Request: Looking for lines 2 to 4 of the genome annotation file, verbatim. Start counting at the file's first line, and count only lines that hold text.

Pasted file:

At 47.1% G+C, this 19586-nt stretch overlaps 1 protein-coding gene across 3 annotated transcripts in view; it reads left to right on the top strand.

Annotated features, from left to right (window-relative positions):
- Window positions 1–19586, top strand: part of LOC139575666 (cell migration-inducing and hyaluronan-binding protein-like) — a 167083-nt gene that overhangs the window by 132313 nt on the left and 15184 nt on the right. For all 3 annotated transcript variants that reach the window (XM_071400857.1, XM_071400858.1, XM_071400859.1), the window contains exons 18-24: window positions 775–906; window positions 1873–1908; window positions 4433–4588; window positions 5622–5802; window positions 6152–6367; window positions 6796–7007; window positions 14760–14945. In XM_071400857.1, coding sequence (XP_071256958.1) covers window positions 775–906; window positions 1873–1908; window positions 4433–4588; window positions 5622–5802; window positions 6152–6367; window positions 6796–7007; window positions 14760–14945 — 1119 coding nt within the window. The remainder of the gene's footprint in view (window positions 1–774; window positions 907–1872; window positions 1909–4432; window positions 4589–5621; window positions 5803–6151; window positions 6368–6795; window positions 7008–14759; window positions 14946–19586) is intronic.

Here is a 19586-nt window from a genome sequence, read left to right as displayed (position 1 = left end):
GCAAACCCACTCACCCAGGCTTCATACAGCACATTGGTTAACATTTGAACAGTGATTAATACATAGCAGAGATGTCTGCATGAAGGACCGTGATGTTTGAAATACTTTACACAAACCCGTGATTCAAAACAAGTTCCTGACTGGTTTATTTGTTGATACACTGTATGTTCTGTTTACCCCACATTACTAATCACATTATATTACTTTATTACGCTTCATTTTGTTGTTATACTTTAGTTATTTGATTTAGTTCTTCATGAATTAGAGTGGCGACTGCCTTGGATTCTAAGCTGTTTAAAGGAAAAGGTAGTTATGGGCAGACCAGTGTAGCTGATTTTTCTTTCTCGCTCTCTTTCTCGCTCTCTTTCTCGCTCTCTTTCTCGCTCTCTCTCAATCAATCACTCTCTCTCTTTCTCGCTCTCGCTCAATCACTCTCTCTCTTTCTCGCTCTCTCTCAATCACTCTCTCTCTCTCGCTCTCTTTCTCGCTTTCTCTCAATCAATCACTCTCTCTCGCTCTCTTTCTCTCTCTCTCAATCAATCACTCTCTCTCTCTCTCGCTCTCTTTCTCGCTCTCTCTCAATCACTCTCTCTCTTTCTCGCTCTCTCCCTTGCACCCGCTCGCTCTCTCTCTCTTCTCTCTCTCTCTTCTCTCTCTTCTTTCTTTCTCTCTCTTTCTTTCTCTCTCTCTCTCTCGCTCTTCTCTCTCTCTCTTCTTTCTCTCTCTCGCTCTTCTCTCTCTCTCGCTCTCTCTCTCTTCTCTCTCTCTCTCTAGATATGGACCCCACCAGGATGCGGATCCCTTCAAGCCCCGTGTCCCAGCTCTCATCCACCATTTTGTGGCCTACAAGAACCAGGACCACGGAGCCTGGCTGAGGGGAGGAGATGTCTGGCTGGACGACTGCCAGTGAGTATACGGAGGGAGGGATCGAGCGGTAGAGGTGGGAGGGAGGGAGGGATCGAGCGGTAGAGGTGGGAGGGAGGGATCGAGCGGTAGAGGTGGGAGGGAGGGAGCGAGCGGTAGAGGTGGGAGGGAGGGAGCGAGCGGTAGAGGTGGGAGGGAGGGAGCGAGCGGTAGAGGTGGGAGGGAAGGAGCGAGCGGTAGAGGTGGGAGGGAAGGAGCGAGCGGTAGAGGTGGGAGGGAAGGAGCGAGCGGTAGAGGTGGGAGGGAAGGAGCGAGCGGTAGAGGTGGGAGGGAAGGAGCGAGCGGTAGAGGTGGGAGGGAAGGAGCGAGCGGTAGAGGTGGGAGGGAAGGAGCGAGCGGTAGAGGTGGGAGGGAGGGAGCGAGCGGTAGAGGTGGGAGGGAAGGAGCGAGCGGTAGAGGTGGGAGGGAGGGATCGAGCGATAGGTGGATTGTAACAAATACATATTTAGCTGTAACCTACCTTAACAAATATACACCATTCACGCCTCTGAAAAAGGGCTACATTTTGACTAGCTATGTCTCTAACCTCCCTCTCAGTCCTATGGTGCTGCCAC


Annotated features, from left to right (window-relative positions):
- Window positions 1–19586, top strand: part of LOC139575666 (cell migration-inducing and hyaluronan-binding protein-like) — a 167083-nt gene that overhangs the window by 132313 nt on the left and 15184 nt on the right. For all 3 annotated transcript variants that reach the window (XM_071400857.1, XM_071400858.1, XM_071400859.1), the window contains exons 18-24: window positions 775–906; window positions 1873–1908; window positions 4433–4588; window positions 5622–5802; window positions 6152–6367; window positions 6796–7007; window positions 14760–14945. In XM_071400857.1, coding sequence (XP_071256958.1) covers window positions 775–906; window positions 1873–1908; window positions 4433–4588; window positions 5622–5802; window positions 6152–6367; window positions 6796–7007; window positions 14760–14945 — 1119 coding nt within the window. The remainder of the gene's footprint in view (window positions 1–774; window positions 907–1872; window positions 1909–4432; window positions 4589–5621; window positions 5803–6151; window positions 6368–6795; window positions 7008–14759; window positions 14946–19586) is intronic.

Here is a 19586-nt window from a genome sequence, read left to right as displayed (position 1 = left end):